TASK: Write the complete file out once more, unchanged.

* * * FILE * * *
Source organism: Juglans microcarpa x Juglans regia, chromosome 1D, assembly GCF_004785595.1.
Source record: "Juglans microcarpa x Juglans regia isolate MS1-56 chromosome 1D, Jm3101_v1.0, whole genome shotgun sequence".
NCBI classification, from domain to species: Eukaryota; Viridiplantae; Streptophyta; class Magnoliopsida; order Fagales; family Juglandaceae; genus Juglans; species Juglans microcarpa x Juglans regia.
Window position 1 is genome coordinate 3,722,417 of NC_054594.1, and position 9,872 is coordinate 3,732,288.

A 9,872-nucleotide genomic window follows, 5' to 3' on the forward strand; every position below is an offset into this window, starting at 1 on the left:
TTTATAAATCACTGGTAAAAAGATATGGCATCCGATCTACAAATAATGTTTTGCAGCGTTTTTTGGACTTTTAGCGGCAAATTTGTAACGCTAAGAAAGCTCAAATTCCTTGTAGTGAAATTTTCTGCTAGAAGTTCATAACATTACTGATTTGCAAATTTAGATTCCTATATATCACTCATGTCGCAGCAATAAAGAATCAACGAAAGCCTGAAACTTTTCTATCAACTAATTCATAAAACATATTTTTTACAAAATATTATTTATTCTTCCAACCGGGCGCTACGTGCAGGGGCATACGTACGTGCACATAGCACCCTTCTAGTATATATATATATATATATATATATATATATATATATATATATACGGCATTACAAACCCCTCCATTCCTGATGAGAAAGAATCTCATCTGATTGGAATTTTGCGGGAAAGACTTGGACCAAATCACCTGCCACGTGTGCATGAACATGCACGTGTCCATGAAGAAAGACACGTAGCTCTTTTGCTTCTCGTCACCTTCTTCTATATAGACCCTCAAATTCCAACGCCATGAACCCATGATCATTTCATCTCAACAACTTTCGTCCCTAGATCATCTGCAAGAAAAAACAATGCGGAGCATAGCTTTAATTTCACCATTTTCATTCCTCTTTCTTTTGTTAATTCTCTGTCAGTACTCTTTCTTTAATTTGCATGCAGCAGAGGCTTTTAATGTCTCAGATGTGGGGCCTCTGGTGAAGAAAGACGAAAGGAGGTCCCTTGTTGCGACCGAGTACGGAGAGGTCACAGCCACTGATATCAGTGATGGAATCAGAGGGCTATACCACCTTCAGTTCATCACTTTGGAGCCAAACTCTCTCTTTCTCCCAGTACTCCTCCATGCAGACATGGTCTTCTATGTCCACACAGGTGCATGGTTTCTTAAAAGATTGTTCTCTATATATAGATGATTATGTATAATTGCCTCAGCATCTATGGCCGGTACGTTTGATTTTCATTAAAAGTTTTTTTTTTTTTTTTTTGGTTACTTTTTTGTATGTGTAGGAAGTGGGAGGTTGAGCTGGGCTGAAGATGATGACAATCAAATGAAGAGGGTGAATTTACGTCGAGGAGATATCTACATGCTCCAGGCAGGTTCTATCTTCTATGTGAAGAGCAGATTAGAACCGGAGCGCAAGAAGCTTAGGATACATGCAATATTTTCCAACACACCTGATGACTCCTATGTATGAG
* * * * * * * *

Source organism: Juglans microcarpa x Juglans regia, chromosome 1D, assembly GCF_004785595.1.
Source record: "Juglans microcarpa x Juglans regia isolate MS1-56 chromosome 1D, Jm3101_v1.0, whole genome shotgun sequence".
NCBI classification, from domain to species: Eukaryota; Viridiplantae; Streptophyta; class Magnoliopsida; order Fagales; family Juglandaceae; genus Juglans; species Juglans microcarpa x Juglans regia.
Window position 1 is genome coordinate 3,722,417 of NC_054594.1, and position 9,872 is coordinate 3,732,288.

A 9,872-nucleotide genomic window follows, 5' to 3' on the forward strand; every position below is an offset into this window, starting at 1 on the left:
TTTATAAATCACTGGTAAAAAGATATGGCATCCGATCTACAAATAATGTTTTGCAGCGTTTTTTGGACTTTTAGCGGCAAATTTGTAACGCTAAGAAAGCTCAAATTCCTTGTAGTGAAATTTTCTGCTAGAAGTTCATAACATTACTGATTTGCAAATTTAGATTCCTATATATCACTCATGTCGCAGCAATAAAGAATCAACGAAAGCCTGAAACTTTTCTATCAACTAATTCATAAAACATATTTTTTACAAAATATTATTTATTCTTCCAACCGGGCGCTACGTGCAGGGGCATACGTACGTGCACATAGCACCCTTCTAGTATATATATATATATATATATATATATATATATATATATATATACGGCATTACAAACCCCTCCATTCCTGATGAGAAAGAATCTCATCTGATTGGAATTTTGCGGGAAAGACTTGGACCAAATCACCTGCCACGTGTGCATGAACATGCACGTGTCCATGAAGAAAGACACGTAGCTCTTTTGCTTCTCGTCACCTTCTTCTATATAGACCCTCAAATTCCAACGCCATGAACCCATGATCATTTCATCTCAACAACTTTCGTCCCTAGATCATCTGCAAGAAAAAACAATGCGGAGCATAGCTTTAATTTCACCATTTTCATTCCTCTTTCTTTTGTTAATTCTCTGTCAGTACTCTTTCTTTAATTTGCATGCAGCAGAGGCTTTTAATGTCTCAGATGTGGGGCCTCTGGTGAAGAAAGACGAAAGGAGGTCCCTTGTTGCGACCGAGTACGGAGAGGTCACAGCCACTGATATCAGTGATGGAATCAGAGGGCTATACCACCTTCAGTTCATCACTTTGGAGCCAAACTCTCTCTTTCTCCCAGTACTCCTCCATGCAGACATGGTCTTCTATGTCCACACAGGTGCATGGTTTCTTAAAAGATTGTTCTCTATATATAGATGATTATGTATAATTGCCTCAGCATCTATGGCCGGTACGTTTGATTTTCATTAAAAGTTTTTTTTTTTTTTTTTTGGTTACTTTTTTGTATGTGTAGGAAGTGGGAGGTTGAGCTGGGCTGAAGATGATGACAATCAAATGAAGAGGGTGAATTTACGTCGAGGAGATATCTACATGCTCCAGGCAGGTTCTATCTTCTATGTGAAGAGCAGATTAGAACCGGAGCGCAAGAAGCTTAGGATACATGCAATATTTTCCAACACACCTGATGACTCCTATGTATGAG